Brendan Byrnes: Another one of the things you look for is stocks of the highest quality so that can mean many different things. What does that mean as far as the book goes and as far as your research?

Wesley Gray: Yeah so one of the ways that we'll -- well first off let me got to the very beginning here because a lot of people are very familiar with like the Magic Formula, right? An eloquent concept, you've focused partly on price, partly on value, combine the two and you want to try to find the best -- you want to maximize that value price quotient by those firms, right? So you may get Coca-Cola (NYSE:KO) at 20 times earnings. That might be a great deal, where some junkie manufacturing firm at three times earnings is a terrible deal.

Now, before we even get the quality what we found is that framework is actually flawed empirically. Intuitively it makes sense but it just doesn't work empirically. The reason being is before you even think about quality, you've got to ensure that you're in the bargain bin.

Right? Because what we've found is that when you just look at price and quality simultaneously sometimes it forces you to pay a high price for a firm, say a 20 PE. And even though it may look cheap because the firm is of such high quality, it turns out that Warren Buffett is an anomaly here, just doing that on average is a bad bet.

So before we even look at quality it's so important that you first just get to the cheapest stuff. And we use just top deciles EBIT total enterprise price value. Now, once you've got there to make sure that you don't just focus on quality at the out-set, you're in the cheap stuff, now we think about quality.

And the way that we do quality is just how they talk about security analysis and how Ben Grahams been telling it for a hundred years. And what we look for is elements of the franchise or economic mote. So some of the things that we look for there is we just look at returns on capital, return on assets. But unlike many researchers they just look at the past year. The problem with that is these ratios are highly mean revert, right? So if I look at an oil and gas firm that made 100% last year that doesn't mean they're quality because they just may be in a highly volatile commodity business and next year may be negative 50%.

So what we want to look for is we look at the eight-year geometric mean return on capital and return on asset because what that's going to do, that's going to help you identify a good, steady path of actual generating value.

So, for example, like a Coca-Cola, if you look at their eight-year return on capital it's like 15%, the geometric mean. So that's something that we look at, long-term returns on capital.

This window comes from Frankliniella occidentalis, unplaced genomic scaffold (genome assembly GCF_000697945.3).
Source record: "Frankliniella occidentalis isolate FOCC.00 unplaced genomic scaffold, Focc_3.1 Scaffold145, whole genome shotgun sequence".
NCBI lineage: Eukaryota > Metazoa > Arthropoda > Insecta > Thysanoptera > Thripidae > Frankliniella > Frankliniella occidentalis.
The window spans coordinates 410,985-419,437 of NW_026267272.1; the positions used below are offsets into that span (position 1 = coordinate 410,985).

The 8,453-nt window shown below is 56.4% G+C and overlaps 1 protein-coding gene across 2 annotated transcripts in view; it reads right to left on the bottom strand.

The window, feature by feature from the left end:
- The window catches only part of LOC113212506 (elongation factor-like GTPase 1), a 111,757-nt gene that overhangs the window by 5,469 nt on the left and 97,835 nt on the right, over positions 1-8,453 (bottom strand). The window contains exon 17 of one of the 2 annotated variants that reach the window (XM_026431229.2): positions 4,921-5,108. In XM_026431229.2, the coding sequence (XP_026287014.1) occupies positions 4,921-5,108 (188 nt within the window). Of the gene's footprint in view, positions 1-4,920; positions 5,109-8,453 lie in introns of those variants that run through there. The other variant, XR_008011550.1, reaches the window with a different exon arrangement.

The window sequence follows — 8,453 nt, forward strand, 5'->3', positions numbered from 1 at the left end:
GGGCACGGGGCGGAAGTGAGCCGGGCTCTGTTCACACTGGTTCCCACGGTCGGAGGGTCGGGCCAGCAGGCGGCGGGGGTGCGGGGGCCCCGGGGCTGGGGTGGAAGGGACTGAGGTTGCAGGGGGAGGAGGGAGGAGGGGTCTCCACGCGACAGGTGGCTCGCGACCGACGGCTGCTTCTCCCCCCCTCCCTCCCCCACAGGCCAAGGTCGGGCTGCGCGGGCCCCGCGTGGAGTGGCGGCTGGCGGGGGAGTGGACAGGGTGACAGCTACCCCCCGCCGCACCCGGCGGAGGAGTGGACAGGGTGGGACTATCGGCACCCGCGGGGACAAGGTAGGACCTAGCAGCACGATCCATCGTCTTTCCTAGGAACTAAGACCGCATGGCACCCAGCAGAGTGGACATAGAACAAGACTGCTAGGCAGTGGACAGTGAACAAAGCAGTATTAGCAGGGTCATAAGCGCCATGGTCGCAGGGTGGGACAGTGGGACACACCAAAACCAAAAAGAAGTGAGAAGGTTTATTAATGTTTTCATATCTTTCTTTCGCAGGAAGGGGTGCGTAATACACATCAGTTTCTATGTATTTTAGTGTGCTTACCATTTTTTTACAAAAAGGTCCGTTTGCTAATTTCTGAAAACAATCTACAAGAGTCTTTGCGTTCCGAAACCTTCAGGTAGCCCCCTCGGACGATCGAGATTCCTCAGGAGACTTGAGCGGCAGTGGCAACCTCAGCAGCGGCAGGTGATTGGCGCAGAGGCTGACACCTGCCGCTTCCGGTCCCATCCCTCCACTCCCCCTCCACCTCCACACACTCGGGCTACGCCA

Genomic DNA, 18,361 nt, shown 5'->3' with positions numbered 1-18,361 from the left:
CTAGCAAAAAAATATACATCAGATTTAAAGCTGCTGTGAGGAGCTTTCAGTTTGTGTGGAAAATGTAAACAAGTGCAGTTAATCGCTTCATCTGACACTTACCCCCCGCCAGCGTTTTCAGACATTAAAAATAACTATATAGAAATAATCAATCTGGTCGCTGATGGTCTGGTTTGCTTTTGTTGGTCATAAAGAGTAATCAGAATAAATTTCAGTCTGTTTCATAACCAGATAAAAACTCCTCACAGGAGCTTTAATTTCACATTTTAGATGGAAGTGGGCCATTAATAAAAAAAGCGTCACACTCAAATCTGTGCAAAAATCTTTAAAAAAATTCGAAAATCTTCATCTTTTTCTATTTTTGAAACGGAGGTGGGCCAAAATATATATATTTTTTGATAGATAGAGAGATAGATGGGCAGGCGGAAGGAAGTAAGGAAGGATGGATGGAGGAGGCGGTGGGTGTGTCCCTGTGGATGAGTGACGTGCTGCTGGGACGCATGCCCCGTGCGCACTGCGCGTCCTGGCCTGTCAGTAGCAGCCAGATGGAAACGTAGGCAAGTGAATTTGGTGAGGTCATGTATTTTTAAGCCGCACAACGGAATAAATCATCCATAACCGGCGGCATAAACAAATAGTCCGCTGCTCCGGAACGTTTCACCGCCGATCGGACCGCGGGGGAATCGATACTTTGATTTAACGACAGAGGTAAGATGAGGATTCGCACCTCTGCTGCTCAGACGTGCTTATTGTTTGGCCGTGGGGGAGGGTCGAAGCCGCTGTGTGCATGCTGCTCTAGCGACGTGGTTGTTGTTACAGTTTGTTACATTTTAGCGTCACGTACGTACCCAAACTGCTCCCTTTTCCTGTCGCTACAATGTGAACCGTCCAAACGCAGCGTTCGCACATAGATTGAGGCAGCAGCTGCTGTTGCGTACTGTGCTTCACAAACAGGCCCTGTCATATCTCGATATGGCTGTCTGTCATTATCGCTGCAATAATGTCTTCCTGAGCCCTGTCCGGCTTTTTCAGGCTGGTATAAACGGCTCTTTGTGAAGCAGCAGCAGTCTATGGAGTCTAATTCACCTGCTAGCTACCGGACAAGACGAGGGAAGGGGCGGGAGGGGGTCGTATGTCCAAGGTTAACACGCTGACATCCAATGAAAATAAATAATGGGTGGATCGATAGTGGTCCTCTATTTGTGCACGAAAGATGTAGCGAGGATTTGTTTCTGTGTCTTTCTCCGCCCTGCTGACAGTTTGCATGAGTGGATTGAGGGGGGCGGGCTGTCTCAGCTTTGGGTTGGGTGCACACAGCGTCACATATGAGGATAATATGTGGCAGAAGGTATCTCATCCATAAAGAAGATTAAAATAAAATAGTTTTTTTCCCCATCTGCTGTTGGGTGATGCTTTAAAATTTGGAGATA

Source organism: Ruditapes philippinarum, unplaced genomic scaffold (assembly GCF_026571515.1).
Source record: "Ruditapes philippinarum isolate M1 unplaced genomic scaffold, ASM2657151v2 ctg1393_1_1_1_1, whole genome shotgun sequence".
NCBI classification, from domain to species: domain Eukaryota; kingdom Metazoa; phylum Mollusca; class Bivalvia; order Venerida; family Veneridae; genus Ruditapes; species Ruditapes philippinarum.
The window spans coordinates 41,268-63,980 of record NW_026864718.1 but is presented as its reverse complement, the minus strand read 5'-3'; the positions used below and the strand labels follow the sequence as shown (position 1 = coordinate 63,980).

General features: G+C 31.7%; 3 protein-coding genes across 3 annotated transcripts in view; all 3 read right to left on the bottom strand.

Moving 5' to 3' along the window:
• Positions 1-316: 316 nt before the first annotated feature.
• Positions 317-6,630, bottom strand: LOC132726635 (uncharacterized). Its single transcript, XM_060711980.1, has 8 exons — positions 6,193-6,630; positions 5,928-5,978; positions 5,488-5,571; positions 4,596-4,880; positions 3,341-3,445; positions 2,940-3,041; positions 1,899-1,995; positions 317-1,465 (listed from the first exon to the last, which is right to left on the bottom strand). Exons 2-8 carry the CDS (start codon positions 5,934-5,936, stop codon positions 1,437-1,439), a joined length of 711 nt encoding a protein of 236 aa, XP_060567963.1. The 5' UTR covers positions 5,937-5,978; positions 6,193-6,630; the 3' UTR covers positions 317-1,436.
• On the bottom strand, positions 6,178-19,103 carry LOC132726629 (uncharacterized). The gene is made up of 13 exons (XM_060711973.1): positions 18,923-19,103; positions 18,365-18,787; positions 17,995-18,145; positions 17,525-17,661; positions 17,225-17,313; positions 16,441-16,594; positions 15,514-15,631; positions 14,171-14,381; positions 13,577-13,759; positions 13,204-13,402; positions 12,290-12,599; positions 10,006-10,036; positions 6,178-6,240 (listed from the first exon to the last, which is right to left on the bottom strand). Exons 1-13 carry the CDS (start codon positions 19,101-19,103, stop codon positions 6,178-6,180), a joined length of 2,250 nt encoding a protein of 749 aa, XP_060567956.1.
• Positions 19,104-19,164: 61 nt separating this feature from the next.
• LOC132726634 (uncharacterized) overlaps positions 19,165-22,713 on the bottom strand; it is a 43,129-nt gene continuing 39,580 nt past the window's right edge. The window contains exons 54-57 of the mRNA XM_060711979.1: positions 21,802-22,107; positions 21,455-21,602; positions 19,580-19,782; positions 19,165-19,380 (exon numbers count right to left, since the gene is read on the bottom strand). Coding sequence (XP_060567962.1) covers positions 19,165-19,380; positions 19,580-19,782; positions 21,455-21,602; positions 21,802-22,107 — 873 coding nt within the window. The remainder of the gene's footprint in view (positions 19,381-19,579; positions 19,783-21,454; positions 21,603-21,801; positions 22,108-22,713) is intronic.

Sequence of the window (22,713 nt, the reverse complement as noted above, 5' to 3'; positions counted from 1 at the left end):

Some other things that we look at is like long-term ability to generate free cash flow so we literally over a whole business cycle, which we just consider eight years, we add up all of the free cash flow you generated and just divide that by your total assets and rank that against the whole universe.

And the reason we do that is a lot of times firms say, well, you know like Jeff Bezos on Amazon (NASDAQ:AMZN) for example, he always says we're doing this capex investment not because we care about current earnings, because we think this is a high MPV project.

And that's fine, managers can say this, and we should be able to identify over an eight-year cycle we're going to see some of your capex investments actually come to fruition and so that's what that measures meant to capture; firms that actually invested in capex and were actually able to generate free cash flow.

And then the final aspect we look at is margins. Margins are another great way to kind of identify quality at least historically so if you're a firm like Apple (NASDAQ:AAPL) that can actually grow margins systematically over time that's clearly a potential indication of a mote.

And the second one is a firm like say Procter & Gamble (NYSE:PG). If you look at Procter & Gamble's margins over time it's 50, 50, 50, 50, 50 and so you think if microeconomics is true and competitions going to go after them, if they didn't have a mote it would start to come down and be more volatile but it's not, it's literally 50, 50, 50, 50 forever. So this would be another indication of like a mote.

So these are just subsamples, some of the things that we look at to try to quantitatively identify a firm that probably had, in the past at least, some sort of economic mote or franchise, whatever you'd like to call it.

Brendan Byrnes owns shares of Apple. The Motley Fool recommends, Apple, Coca-Cola, and Procter & Gamble. The Motley Fool owns shares of and Apple. Try any of our Foolish newsletter services free for 30 days. We Fools may not all hold the same opinions, but we all believe that considering a diverse range of insights makes us better investors. The Motley Fool has a disclosure policy.